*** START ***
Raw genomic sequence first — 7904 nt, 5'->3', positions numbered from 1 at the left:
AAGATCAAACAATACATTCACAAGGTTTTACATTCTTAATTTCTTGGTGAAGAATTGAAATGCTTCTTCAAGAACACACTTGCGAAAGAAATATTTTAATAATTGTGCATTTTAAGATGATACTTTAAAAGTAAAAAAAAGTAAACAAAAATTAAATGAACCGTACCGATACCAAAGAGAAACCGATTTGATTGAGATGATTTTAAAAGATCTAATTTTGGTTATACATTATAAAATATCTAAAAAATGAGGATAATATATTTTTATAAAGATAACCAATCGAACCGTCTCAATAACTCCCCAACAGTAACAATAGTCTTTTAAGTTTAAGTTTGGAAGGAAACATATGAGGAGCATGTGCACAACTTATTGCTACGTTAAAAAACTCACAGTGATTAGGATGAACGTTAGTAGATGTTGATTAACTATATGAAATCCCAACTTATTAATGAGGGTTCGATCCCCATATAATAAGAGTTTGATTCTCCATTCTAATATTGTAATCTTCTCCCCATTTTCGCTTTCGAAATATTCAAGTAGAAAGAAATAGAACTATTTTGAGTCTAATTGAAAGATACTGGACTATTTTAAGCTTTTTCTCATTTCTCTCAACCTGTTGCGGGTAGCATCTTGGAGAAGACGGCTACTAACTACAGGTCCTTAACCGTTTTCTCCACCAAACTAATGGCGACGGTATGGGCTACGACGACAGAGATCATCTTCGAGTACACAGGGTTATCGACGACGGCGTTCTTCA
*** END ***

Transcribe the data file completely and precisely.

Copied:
Raw genomic sequence first — 7904 nt, 5'->3', positions numbered from 1 at the left:
AAGATCAAACAATACATTCACAAGGTTTTACATTCTTAATTTCTTGGTGAAGAATTGAAATGCTTCTTCAAGAACACACTTGCGAAAGAAATATTTTAATAATTGTGCATTTTAAGATGATACTTTAAAAGTAAAAAAAAGTAAACAAAAATTAAATGAACCGTACCGATACCAAAGAGAAACCGATTTGATTGAGATGATTTTAAAAGATCTAATTTTGGTTATACATTATAAAATATCTAAAAAATGAGGATAATATATTTTTATAAAGATAACCAATCGAACCGTCTCAATAACTCCCCAACAGTAACAATAGTCTTTTAAGTTTAAGTTTGGAAGGAAACATATGAGGAGCATGTGCACAACTTATTGCTACGTTAAAAAACTCACAGTGATTAGGATGAACGTTAGTAGATGTTGATTAACTATATGAAATCCCAACTTATTAATGAGGGTTCGATCCCCATATAATAAGAGTTTGATTCTCCATTCTAATATTGTAATCTTCTCCCCATTTTCGCTTTCGAAATATTCAAGTAGAAAGAAATAGAACTATTTTGAGTCTAATTGAAAGATACTGGACTATTTTAAGCTTTTTCTCATTTCTCTCAACCTGTTGCGGGTAGCATCTTGGAGAAGACGGCTACTAACTACAGGTCCTTAACCGTTTTCTCCACCAAACTAATGGCGACGGTATGGGCTACGACGACAGAGATCATCTTCGAGTACACAGGGTTATCGACGACGGCGTTCTTCA